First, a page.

People know more about more things than ever before. Technology. Art. Health. Business. Music. Ecology. Accounting. Fitness. Relationships. Architecture. History. Math. Physics. Botany. Computers. Engineering. Film. Medicine. Economics. Genetics.

People know less about the Bible than their great grandparents who followed a plow around a field for twelve hours a day.

Why? Is the Bible that hard to understand? Was it impossible for God to give a book that the minds He created could grasp?

It is possible to understand the Bible. Jesus said, “You shall know the truth, and the truth shall make you free” (John 8:32). Christians possess the mind of God (1 Corinthians 2:12-13) and Christ (1 Corinthians 2:16) in written form. God expects all men to understand His word alike (1 Corinthians 1:10). If two understand the Word differently, at least one misunderstands.

God wants us to desire (Matthew 5:6; 1 Peter 2:2), dig into (John 5:39), divide (2 Timothy 2:15), discern and learn His Word (John 6:44-45). By so doing, freedom is gained (John 8:32), faith is attained (Romans 10:17), access to the Father is sustained (John 6:44-45), man is perfected (2 Timothy 3:17) and the world neglected (2 Peter 1:3; James 4:4; 1 John 2:15-­17).

Why are people ignorant of the Bible?

Some Do Not Study It. John Quincy Adams read four or five chapters of the Bible every morning immediately after rising. He said, “It seems to me the most suitable manner of beginning the day.” Yet only 26 percent of Americans said they  read their Bible on a regular basis (four or more times a week). Of Bible readers, 57 percent only read their Bibles four times a year or less. Fifty-seven percent of those ages 18-28 read their Bibles less than three times a year, if at all. Only twelve percent read the Bible every day, and among these, the average time was only nine minutes a day. Is it any wonder that thirty-one percent said, “The Bible is too difficult to understand?”

It is impossible to have a saving, strengthening Scripture knowledge without regular study (Acts 17:11; 2 Timothy 2:15). We do not expect to learn math, English, science, history or literature without cracking a book. The Bible is no different.

We should study the Bible because it gives

  • Light in a darkening world (Psalm 119:130).
  • Understanding in a wondering world (Psalm 119:130).
  • Knowledge in a confusing world (Proverbs 2:6).
  • Approval in a rejecting world (2 Timothy 2:15).
  • Stability in a floundering world (James 1:3-6).

Religious people often do not study Scripture, relying instead on the traditions of their parents and the views of their preachers. Many could not point to the Bible as authority for what they believe (cf. Colossians 3:17). Christ’s words are hauntingly real in our generation, “You are mistaken, not knowing the Scriptures” (Matthew 22:29). Some spend more time with Swindoll or Lucado than they do Peter and Paul. As strange as it sounds, we need to put the Bible back into our religious curriculum.

Some Do Not Want to Understand It. Scripture speaks of those who are willfully ignorant (2 Peter 3:5). The Bible condemns sins; therefore, sinners do not enjoy reading it. Deeds of darkness do not enjoy exposure to light. “Everyone practicing evil hates the light and does not come to the light, lest his deeds should be exposed” (John 3:20). Those who are afraid they will find their sins in the Bible fail to realize that ignorance does not excuse (Romans 1:20; 2 Thessalonians 1:7-9). Woodrow Wilson said,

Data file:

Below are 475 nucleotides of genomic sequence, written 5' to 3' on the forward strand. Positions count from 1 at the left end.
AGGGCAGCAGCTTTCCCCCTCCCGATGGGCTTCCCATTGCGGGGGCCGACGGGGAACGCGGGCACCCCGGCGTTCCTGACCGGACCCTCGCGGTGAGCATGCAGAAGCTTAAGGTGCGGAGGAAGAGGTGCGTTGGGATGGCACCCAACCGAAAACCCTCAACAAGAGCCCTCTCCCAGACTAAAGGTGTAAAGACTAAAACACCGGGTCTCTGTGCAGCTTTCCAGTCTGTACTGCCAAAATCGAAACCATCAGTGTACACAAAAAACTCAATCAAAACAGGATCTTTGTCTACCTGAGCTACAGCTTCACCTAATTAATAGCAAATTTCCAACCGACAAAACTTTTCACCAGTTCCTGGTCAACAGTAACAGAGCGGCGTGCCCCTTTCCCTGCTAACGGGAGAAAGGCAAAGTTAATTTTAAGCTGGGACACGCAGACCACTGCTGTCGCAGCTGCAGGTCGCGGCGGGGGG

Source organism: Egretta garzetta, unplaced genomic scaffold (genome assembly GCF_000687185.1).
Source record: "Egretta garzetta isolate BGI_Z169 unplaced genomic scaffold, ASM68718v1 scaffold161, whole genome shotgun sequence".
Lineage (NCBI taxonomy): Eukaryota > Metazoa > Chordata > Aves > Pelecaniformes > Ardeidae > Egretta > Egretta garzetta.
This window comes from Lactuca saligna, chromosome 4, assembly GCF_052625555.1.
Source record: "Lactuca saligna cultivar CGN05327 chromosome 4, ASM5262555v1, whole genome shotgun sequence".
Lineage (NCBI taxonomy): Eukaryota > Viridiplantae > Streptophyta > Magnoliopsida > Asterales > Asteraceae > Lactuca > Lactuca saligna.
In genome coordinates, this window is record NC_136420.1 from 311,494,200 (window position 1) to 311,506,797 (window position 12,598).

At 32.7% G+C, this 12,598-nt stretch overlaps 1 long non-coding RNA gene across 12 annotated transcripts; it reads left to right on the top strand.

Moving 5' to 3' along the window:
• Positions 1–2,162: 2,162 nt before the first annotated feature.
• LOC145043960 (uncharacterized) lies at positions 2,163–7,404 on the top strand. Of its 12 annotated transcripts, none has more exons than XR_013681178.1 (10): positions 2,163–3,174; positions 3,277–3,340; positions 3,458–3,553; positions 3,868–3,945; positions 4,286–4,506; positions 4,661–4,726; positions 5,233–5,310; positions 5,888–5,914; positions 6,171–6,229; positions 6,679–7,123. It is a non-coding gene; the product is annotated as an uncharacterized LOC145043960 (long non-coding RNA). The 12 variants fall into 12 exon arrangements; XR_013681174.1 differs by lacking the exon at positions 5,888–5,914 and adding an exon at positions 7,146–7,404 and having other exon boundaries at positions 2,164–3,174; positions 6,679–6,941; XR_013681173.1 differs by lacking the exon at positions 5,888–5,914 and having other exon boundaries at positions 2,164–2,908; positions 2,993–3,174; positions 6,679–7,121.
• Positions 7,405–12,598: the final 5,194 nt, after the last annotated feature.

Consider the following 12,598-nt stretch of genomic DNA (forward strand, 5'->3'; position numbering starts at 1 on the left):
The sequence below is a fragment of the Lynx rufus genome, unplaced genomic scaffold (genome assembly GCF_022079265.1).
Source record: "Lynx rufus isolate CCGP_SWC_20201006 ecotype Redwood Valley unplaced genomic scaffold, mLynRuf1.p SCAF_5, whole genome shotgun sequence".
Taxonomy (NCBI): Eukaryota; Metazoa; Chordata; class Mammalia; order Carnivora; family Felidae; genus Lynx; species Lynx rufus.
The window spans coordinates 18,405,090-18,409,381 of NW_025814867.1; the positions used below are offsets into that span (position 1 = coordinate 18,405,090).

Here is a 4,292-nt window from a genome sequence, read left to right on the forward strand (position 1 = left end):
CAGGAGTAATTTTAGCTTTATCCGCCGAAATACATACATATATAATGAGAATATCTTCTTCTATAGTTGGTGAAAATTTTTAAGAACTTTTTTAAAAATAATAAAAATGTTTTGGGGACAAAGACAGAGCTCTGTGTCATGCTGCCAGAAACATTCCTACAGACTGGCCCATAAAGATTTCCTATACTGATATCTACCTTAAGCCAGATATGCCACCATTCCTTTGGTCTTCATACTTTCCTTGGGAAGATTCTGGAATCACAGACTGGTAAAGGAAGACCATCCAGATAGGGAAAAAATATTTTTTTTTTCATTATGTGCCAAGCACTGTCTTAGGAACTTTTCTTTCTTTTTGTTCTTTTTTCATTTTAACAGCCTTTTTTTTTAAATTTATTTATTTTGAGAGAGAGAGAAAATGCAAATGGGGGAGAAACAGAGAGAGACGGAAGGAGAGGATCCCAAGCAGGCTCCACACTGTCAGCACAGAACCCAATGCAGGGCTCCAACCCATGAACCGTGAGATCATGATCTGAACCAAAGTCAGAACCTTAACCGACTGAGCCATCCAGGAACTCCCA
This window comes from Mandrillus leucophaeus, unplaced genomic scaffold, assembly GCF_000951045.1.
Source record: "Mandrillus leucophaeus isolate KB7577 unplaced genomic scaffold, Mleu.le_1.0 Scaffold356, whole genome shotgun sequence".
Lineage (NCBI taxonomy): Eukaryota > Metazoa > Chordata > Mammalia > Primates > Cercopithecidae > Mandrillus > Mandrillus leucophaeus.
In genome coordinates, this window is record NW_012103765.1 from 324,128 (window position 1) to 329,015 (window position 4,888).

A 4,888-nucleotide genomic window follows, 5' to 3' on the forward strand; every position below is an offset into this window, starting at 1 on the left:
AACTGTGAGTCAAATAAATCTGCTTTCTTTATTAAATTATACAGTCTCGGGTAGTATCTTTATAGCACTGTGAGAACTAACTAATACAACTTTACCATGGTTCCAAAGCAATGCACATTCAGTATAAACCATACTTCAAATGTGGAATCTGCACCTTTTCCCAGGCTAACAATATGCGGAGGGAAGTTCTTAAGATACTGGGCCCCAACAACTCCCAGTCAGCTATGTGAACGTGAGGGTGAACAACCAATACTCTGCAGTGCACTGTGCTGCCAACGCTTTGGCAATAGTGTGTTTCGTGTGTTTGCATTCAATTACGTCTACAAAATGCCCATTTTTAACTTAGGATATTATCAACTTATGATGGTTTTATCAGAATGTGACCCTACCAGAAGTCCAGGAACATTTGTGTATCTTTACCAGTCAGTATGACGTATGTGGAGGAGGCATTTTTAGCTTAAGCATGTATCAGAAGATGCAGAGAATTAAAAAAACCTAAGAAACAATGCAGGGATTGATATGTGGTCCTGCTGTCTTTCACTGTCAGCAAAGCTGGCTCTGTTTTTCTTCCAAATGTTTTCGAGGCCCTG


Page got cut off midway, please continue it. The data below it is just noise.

A man has deprived himself of the best there is in the world who has deprived himself of a knowledge of the Bible . . . I have a very simple thing to ask of you. I ask every man and woman in this audience that from this day on they will realize that part of the destiny of America lies in their daily perusal of this great Book.

Some Minds Are Cluttered with Other Things. Jesus spoke of thorny-ground hearts where the seed of the Word was choked. One of those thorn bushes was the “cares of this world” (Matthew 13:22). Good, moral people sometimes get too busy with family, food, finances, and fun to give the Word space to grow. Even among Bible readers, ignorance can remain if they fail to meditate on the Bible’s precepts (Psalm 1:2). The Bible is not a book that a hurry-up bed­time chapter or a newspaper-style glance can do much good.

Bible study must become important enough to us that we make time for it. No knowledge is as important as Bible knowledge. We spend thousands for a college education, but a free Bible education is undervalued. The average per­son spends 7.5 hours sleeping, 7.1 working, 5.3 in leisure, 1.45 doing housework, 1.15 eating, and .3 hours grooming per day. Surely, there is time for God in there.

Some Have Not Learned to Rightly Divide It (2 Timothy 2:15). A great number of people do not know that the Bible is divided. There is an old and new covenant, the Law of Moses and the law of Christ, called the Old Testament and the New Testament in our Bibles. We live under the New Law (Colossians 2:14). If one misses this, he will never understand the Bible.

Further, one must always consider who is speaking to understand the Bible. The words of Satan (cf. Genesis 3:1-4; Matthew 4), fools (Psalm 14:1) and false teachers (John 9:34) are recorded. Always observe the context.

Some Are Prejudiced against It. If we wear sunglasses, the world looks dark. When we put shades over our mind’s eye, the Gospel light becomes dim. Many come to the Bible with their minds already made up as to what it says. Like the ancient Jews (Matthew 13:15), they make it fit their beliefs rather than fitting life to it. This makes proper interpretation impossible.

Men can understand the Bible! We can remove these obstacles from our path and run the race to heaven (Hebrews 9:27).

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